It's been said by many veterans of the sport that if you can hang up your boots at the end of your run in the wrestling industry with a handful of friends to your name, then you can count yourself very lucky. It's clear from speaking with Cruz that he has bucked that trend and amassed a large number of lifelong friends during his time as a professional wrestler, citing Matt Myers, Cash Wheeler, Rampage Brown, John Skyler and Robbie X as some of his closest peers within the business. For Cruz, these friendships would prove doubly important after his mental wellbeing was tested to the limit following his dream of becoming a WWE superstar and joining the NXT UK talent roster being dashed in 2016.
"2017 was brutal: just trying to get through that year with that on my mind," recalls Cruz. "I slumped into a real bad depression where I was abusing alcohol and Tramadol. I couldn't sleep. I'd just stay downstairs and abuse these substances until I passed out. It's awful to say but it was the only way I could deal with the disappointment. But I had a big cage match with Matt Myers for NGW at the end of 2017; we sold out that show and we had the whole crowd gripped for that emotional story. We both grew up together watching this, dreaming this, so we just have this unspoken chemistry together. It was an incredible match."
"The biggest punchline of my life"
The COVID-19 pandemic was a particularly tough time for professional wrestling - a business that is intertwined with, and wholly reliant on, the energy and enthusiasm that only a live audience can bring. For Cruz, the lockdown months would prove particularly challenging; the months of enforced inactivity and time away from the squared circle would prove to be the perfect breeding ground for regret over missed opportunities.
"When the pandemic hit, there was a short cooling off period for me where I welcomed the break, and then, damn, everything hit me. Failing that medical for WWE. Not getting signed to NXT UK. The biggest punchline of my life was that I'd always wanted to do this, I believed in myself since the age of ten years old. I fought through everything when people would tell me no. And then something out of my control [high blood pressure] changed everything. That was it. All I could focus on was that the only thing I'd ever wanted, I had fallen short of it."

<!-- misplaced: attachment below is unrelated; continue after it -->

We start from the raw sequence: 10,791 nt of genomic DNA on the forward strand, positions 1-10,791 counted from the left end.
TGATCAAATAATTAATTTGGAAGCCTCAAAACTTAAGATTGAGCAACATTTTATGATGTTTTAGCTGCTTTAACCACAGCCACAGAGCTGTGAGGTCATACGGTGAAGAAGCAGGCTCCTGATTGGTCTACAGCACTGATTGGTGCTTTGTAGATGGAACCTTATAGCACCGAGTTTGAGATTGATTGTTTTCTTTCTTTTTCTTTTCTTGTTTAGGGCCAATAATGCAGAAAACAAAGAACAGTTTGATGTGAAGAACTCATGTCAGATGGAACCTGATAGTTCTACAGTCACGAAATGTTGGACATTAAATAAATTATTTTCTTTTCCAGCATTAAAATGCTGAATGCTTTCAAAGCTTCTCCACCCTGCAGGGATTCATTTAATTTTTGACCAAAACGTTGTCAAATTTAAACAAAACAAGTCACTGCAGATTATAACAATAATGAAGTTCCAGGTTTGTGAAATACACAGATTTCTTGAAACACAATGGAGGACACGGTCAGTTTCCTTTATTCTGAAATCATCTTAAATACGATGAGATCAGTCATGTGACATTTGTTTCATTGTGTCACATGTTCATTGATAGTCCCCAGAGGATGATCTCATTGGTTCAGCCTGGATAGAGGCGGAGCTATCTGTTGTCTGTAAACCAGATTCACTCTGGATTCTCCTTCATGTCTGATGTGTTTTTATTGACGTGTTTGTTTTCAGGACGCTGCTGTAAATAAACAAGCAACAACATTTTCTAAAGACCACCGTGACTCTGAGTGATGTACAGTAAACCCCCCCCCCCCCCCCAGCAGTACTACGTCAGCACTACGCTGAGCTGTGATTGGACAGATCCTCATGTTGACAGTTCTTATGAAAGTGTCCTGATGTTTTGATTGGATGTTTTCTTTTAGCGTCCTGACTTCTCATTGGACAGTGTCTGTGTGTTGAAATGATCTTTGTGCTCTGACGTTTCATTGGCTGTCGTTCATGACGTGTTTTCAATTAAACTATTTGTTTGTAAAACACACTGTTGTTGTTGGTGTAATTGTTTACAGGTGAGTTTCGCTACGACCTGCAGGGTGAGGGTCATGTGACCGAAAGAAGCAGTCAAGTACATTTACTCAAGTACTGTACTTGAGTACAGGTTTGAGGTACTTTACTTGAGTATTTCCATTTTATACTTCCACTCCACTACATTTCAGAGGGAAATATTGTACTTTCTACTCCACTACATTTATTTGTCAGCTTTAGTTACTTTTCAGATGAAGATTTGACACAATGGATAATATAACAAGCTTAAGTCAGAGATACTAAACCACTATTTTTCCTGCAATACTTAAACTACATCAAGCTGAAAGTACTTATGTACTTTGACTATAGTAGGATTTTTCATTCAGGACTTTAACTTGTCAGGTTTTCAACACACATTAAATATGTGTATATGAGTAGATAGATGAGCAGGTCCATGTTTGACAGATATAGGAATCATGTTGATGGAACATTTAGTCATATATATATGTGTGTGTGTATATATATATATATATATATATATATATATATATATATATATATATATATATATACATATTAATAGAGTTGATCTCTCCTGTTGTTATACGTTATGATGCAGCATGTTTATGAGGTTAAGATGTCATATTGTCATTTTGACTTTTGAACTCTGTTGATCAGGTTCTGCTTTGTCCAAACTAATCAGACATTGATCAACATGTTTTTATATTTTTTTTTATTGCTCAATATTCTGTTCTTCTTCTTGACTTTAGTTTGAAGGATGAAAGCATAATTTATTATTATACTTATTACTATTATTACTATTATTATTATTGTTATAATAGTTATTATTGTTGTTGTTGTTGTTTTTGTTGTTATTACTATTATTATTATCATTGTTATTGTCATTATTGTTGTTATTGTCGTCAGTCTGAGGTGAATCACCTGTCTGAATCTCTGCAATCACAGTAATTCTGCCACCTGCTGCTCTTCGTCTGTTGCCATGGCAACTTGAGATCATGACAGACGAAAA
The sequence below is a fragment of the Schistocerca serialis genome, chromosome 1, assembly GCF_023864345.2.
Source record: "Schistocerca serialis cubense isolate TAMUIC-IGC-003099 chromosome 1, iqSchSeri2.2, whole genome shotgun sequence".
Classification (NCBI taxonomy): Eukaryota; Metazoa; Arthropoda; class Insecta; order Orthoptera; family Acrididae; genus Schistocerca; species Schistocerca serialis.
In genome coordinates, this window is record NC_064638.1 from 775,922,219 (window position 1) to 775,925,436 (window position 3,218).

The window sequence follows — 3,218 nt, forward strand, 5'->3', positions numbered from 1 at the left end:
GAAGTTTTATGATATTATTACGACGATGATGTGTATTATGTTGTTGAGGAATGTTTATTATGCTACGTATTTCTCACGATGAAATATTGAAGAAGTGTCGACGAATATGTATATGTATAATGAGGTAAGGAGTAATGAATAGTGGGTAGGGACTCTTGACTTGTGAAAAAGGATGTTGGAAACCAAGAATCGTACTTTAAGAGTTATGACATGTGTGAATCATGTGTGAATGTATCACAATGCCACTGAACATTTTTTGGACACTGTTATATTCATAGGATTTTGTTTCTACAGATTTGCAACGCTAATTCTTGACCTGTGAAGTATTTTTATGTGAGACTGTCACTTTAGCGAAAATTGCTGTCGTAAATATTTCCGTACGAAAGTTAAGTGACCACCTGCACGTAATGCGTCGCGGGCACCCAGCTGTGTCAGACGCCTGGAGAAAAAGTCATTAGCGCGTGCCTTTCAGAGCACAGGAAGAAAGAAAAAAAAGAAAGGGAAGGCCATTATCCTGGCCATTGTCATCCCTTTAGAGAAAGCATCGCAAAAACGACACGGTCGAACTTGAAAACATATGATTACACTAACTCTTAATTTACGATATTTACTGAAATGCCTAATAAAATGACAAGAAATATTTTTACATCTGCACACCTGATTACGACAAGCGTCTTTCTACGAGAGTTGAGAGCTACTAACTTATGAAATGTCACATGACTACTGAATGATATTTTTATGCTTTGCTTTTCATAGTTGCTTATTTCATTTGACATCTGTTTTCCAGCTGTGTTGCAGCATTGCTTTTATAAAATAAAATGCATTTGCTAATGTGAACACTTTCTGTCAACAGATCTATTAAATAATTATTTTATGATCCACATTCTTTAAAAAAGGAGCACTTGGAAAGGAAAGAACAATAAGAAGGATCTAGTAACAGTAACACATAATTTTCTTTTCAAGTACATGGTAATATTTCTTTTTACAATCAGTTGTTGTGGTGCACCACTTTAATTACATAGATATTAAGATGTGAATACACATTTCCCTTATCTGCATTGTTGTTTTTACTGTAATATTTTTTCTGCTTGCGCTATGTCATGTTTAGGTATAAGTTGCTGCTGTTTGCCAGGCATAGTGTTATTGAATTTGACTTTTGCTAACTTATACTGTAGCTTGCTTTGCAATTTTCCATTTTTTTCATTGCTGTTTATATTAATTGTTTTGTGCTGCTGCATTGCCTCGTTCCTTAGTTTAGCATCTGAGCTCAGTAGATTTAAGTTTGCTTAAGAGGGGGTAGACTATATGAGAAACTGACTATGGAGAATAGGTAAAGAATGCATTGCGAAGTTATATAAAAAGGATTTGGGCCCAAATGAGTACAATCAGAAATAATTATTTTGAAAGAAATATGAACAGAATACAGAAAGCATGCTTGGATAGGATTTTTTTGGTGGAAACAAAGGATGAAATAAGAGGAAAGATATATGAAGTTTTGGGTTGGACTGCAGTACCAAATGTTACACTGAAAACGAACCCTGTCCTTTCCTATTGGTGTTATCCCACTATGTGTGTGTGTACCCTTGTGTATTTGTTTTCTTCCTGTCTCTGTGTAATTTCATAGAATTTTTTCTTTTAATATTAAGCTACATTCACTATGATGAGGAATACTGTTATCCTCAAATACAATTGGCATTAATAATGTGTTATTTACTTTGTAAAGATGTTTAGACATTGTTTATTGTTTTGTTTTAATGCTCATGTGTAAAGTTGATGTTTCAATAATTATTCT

"I'd always catered my style to WWE. I'm a sports entertainer, because that's what I grew up watching and enjoying. I put all of my energy, and sacrificed so much, for that moment, and then it was just gone. Having to deal with that after [during the pandemic] was the worst thing."
"This carried on all the way until 2022 when Cash offered me an escape to the US and I spent time with both him and Dax Harwood, who gave me some really life-changing advice. He said: if you get to the end of your time wrestling, and you can look back at the career that you've had and you can at least say that you believed in yourself and you were good enough to get offered a WWE contract, then how many people from Hull, England who are 5 foot 10 inches tall can say that?" And then on top of it you get to go home and take care of this woman who took care of you and stood by you through all of this. It ain't bad, is it?
No one can ever change the fact that I was the first ever PROGRESS champion. I got to be part of the WOS return on ITV. I've wrestled in eight different countries. I sold out Hull city hall with my best friend. I've made incredible friends and cherished memories along the way. I have a really good life now; I'm so grateful."
Episode 001 of Wrestling Life with Ben Veal is out now: real talk from real talent.